Host Communications

To communicate with the DAQ modules, commands are sent to the individual units by including a header character at the beginning (the address) so that it can be routed to the appropriate unit. If using multiple units connected together, the DIP switch for each unit should be set to a different position so that it will be assigned a different header character. Each DAQ module has its own command set used to configure it, operate the functions, and to read data from it. These commands are listed in the product data sheets. A typical command string looks like this:

HCNV{cr}

H = Header Character
C = Command Character
N = Channel Number (if applicable)
V = Value (if applicable)
{cr} = Carriage Return

If using our ModCom HMI software, the carriage return is not necessary because ModCom automatically inserts this at the end of each command string. ModCom has a communications dialog box which can be used to transmit individual commands to the DAQ modules and see the data coming back. This is helpful in learning the style of the command-set protocol and testing the hardware that's attached to the DAQ module. It is highly recommended that this testing be done prior to setting up any complex control programs.

Calibration Mode & Range

Each of the analog input channels of the DAQ modules shown above can be set up to use 1 of 5 different calibration modes and input voltage ranges. For each input channel there are three factory calibrated modes which will return the results listed in voltage, and two user programmable custom modes which will return the results listed in any direct linear engineering units of choice. To calibrate a custom mode, first set the zero point, then either apply a known stimulus and tell the module what number you want to see on the computer screen, or tell the module what exact voltage you want to represent one unit of measurement. The gain and offset for this particular input channel will be automatically re-calibrated to meet this criteria. For more information, see "User Programmable Modes" shown below.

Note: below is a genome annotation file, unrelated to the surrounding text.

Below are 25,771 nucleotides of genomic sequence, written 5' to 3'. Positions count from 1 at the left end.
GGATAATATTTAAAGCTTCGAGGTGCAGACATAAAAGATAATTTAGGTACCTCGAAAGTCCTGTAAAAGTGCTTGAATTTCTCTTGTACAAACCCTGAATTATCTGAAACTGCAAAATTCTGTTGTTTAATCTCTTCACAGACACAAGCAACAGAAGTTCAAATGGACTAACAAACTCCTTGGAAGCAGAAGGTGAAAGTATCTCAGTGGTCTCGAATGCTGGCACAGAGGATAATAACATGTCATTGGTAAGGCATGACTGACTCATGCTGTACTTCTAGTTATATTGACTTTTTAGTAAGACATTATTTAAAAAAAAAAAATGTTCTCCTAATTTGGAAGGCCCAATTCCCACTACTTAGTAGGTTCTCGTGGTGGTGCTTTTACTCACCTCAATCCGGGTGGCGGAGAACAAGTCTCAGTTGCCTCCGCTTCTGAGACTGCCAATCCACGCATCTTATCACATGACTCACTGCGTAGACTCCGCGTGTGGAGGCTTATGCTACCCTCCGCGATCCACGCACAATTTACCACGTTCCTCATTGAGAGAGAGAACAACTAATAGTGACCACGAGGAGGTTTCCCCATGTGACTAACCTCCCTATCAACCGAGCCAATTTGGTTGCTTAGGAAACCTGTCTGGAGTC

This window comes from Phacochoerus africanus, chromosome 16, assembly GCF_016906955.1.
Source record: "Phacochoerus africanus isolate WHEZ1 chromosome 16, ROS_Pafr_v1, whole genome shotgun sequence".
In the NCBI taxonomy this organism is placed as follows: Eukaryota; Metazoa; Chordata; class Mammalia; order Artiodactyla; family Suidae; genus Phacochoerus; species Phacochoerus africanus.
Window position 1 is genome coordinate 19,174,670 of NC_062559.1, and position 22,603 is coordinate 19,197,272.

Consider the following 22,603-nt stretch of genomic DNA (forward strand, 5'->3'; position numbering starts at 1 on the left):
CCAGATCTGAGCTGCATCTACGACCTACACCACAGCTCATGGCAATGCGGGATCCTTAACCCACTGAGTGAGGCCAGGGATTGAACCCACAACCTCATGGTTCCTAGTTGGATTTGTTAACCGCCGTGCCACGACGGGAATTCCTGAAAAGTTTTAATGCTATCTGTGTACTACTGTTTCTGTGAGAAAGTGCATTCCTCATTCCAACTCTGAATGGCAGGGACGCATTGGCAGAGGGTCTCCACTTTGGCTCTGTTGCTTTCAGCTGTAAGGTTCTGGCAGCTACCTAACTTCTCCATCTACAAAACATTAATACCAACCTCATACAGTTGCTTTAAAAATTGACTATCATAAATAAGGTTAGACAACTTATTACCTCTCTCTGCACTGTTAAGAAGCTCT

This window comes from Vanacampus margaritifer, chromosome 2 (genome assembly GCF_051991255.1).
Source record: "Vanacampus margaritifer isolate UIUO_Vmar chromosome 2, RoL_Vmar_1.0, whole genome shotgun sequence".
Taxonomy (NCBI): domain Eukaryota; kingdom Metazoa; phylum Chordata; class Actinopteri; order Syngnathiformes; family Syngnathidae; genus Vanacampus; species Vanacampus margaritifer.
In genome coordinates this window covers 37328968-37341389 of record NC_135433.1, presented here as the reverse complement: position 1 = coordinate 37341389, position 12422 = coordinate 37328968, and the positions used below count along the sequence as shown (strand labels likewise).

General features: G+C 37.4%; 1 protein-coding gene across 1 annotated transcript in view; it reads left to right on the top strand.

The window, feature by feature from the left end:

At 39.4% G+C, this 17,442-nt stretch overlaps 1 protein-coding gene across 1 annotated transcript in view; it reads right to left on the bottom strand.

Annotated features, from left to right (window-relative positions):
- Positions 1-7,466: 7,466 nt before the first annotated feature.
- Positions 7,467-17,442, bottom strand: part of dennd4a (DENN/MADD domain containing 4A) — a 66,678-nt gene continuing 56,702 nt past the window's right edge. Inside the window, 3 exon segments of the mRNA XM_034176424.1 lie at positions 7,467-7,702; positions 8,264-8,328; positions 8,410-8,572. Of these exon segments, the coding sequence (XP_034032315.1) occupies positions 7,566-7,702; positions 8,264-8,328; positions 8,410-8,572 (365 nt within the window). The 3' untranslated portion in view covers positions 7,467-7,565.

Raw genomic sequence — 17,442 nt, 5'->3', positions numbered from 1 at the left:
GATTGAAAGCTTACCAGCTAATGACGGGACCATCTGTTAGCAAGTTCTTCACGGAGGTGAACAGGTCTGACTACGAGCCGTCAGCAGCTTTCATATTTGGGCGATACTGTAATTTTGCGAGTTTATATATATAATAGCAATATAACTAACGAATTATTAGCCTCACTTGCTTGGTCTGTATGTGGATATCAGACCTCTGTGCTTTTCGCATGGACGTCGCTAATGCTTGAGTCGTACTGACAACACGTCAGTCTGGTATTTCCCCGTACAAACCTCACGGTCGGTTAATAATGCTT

Input Channel Scanning

During normal operation, the Analog Input module continuously scans all channels in the background regardless of whether or not they are being polled by the host. The full 20-bit A/D results of each channel is stored in its own circular buffer which will always hold the most recent 8 samples. At any time a READ command is issued, the 8 samples associated with that particular channel are average together and the results will be the data which is returned to the host. This 8 times averaging smoothes out the readings and reduces the jitter shown on the computer screen.

User Programmable Modes

The Analog Input modules incorporate a 32-bit floating point math routine which provides data conversions using calibration coefficients stored in non volatile memory. Each of the modes selected with the MODE command has its own set of calibration coefficients. There are two modes which can be programmed by the user to display the results of each READ command in the linear engineering units preferred. The span of the A/D converter is extended across the range of each mode and determines the maximum resolution available. Mode 4 has a range of -8V to +10V and a resolution of 22ÁV. Mode 5 has a range of -0.6V to +0.6V and a resolution of 1.4ÁV. Each mode can be individually programmed using one of two methods, SPAN or FACTOR.